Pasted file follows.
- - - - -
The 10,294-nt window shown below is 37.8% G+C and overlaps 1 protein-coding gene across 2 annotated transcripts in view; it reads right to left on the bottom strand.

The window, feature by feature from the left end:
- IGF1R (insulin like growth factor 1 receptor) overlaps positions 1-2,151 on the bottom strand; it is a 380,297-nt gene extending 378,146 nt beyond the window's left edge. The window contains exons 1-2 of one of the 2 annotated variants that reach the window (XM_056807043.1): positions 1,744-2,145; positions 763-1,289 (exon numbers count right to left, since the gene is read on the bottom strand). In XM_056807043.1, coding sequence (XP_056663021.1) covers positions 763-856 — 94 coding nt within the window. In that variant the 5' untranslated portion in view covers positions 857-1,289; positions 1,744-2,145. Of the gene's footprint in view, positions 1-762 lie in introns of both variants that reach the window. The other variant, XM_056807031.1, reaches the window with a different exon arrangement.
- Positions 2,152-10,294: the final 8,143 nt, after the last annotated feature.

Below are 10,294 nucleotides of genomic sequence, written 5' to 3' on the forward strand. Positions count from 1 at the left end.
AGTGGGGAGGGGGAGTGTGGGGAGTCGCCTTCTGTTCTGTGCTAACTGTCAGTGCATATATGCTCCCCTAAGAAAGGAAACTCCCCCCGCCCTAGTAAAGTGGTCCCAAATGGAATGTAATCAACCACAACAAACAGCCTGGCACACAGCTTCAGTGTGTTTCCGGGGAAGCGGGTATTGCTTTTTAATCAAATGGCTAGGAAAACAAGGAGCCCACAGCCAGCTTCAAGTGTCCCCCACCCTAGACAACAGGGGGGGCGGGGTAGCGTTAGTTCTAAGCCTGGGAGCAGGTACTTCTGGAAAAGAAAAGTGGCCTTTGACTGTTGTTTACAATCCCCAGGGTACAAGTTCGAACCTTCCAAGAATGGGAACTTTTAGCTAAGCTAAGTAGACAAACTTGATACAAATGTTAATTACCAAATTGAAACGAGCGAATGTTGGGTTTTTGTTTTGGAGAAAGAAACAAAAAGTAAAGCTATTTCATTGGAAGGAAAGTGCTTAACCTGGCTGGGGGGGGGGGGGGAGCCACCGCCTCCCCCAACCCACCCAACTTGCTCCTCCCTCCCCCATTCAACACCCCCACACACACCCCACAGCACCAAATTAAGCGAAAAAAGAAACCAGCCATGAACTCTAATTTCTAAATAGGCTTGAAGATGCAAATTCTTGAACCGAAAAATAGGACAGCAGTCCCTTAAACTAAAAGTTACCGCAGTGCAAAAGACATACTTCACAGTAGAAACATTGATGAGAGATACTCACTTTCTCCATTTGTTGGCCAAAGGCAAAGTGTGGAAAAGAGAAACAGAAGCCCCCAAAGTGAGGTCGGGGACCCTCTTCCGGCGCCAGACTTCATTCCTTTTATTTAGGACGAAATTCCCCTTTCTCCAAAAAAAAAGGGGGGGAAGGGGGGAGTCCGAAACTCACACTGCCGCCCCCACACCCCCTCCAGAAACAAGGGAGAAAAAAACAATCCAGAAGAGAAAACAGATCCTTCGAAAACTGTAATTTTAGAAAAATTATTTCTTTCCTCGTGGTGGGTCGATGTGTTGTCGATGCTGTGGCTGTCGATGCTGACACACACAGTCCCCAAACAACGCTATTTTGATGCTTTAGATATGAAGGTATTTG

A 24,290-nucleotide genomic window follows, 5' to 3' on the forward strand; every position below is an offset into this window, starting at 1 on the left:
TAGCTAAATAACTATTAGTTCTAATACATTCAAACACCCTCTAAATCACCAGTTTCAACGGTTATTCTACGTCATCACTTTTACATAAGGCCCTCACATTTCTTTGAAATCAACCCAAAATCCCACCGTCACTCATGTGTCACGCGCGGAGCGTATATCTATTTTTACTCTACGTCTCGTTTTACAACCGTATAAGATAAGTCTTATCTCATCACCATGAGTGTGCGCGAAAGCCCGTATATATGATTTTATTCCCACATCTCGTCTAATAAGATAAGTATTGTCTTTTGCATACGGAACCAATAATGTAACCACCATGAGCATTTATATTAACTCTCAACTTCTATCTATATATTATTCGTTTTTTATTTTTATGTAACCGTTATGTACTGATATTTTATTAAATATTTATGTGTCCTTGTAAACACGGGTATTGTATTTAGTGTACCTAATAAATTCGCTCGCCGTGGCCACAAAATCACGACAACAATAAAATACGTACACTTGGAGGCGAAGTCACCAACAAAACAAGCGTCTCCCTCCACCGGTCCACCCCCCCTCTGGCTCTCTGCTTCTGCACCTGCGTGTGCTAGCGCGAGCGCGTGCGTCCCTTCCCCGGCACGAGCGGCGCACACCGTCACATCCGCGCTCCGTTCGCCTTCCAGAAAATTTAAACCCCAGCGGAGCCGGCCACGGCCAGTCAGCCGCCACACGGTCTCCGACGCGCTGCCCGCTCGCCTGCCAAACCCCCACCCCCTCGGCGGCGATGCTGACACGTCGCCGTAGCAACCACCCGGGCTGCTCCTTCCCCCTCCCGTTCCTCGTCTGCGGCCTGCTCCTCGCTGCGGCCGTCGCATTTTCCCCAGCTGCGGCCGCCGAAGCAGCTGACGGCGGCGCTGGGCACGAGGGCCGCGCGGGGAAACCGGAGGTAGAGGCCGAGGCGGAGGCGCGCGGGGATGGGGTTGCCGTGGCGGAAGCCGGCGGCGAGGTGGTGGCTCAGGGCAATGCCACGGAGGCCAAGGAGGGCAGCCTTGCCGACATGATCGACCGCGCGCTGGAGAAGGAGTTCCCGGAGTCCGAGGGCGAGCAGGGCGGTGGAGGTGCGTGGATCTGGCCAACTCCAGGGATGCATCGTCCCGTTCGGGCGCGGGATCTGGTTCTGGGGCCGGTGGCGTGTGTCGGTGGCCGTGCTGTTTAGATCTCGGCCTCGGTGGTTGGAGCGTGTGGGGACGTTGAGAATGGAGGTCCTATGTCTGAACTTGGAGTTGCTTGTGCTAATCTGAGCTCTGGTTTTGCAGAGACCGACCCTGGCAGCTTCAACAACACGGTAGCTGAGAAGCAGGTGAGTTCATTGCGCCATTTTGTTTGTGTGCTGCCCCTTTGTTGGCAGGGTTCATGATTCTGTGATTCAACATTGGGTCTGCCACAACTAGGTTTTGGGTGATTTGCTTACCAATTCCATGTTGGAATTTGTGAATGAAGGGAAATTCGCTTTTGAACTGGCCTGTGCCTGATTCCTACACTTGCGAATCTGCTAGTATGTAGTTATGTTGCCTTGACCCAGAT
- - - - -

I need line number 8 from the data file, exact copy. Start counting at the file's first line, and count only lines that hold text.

TAGCTAAATAACTATTAGTTCTAATACATTCAAACACCCTCTAAATCACCAGTTTCAACGGTTATTCTACGTCATCACTTTTACATAAGGCCCTCACATTTCTTTGAAATCAACCCAAAATCCCACCGTCACTCATGTGTCACGCGCGGAGCGTATATCTATTTTTACTCTACGTCTCGTTTTACAACCGTATAAGATAAGTCTTATCTCATCACCATGAGTGTGCGCGAAAGCCCGTATATATGATTTTATTCCCACATCTCGTCTAATAAGATAAGTATTGTCTTTTGCATACGGAACCAATAATGTAACCACCATGAGCATTTATATTAACTCTCAACTTCTATCTATATATTATTCGTTTTTTATTTTTATGTAACCGTTATGTACTGATATTTTATTAAATATTTATGTGTCCTTGTAAACACGGGTATTGTATTTAGTGTACCTAATAAATTCGCTCGCCGTGGCCACAAAATCACGACAACAATAAAATACGTACACTTGGAGGCGAAGTCACCAACAAAACAAGCGTCTCCCTCCACCGGTCCACCCCCCCTCTGGCTCTCTGCTTCTGCACCTGCGTGTGCTAGCGCGAGCGCGTGCGTCCCTTCCCCGGCACGAGCGGCGCACACCGTCACATCCGCGCTCCGTTCGCCTTCCAGAAAATTTAAACCCCAGCGGAGCCGGCCACGGCCAGTCAGCCGCCACACGGTCTCCGACGCGCTGCCCGCTCGCCTGCCAAACCCCCACCCCCTCGGCGGCGATGCTGACACGTCGCCGTAGCAACCACCCGGGCTGCTCCTTCCCCCTCCCGTTCCTCGTCTGCGGCCTGCTCCTCGCTGCGGCCGTCGCATTTTCCCCAGCTGCGGCCGCCGAAGCAGCTGACGGCGGCGCTGGGCACGAGGGCCGCGCGGGGAAACCGGAGGTAGAGGCCGAGGCGGAGGCGCGCGGGGATGGGGTTGCCGTGGCGGAAGCCGGCGGCGAGGTGGTGGCTCAGGGCAATGCCACGGAGGCCAAGGAGGGCAGCCTTGCCGACATGATCGACCGCGCGCTGGAGAAGGAGTTCCCGGAGTCCGAGGGCGAGCAGGGCGGTGGAGGTGCGTGGATCTGGCCAACTCCAGGGATGCATCGTCCCGTTCGGGCGCGGGATCTGGTTCTGGGGCCGGTGGCGTGTGTCGGTGGCCGTGCTGTTTAGATCTCGGCCTCGGTGGTTGGAGCGTGTGGGGACGTTGAGAATGGAGGTCCTATGTCTGAACTTGGAGTTGCTTGTGCTAATCTGAGCTCTGGTTTTGCAGAGACCGACCCTGGCAGCTTCAACAACACGGTAGCTGAGAAGCAGGTGAGTTCATTGCGCCATTTTGTTTGTGTGCTGCCCCTTTGTTGGCAGGGTTCATGATTCTGTGATTCAACATTGGGTCTGCCACAACTAGGTTTTGGGTGATTTGCTTACCAATTCCATGTTGGAATTTGTGAATGAAGGGAAATTCGCTTTTGAACTGGCCTGTGCCTGATTCCTACACTTGCGAATCTGCTAGTATGTAGTTATGTTGCCTTGACCCAGAT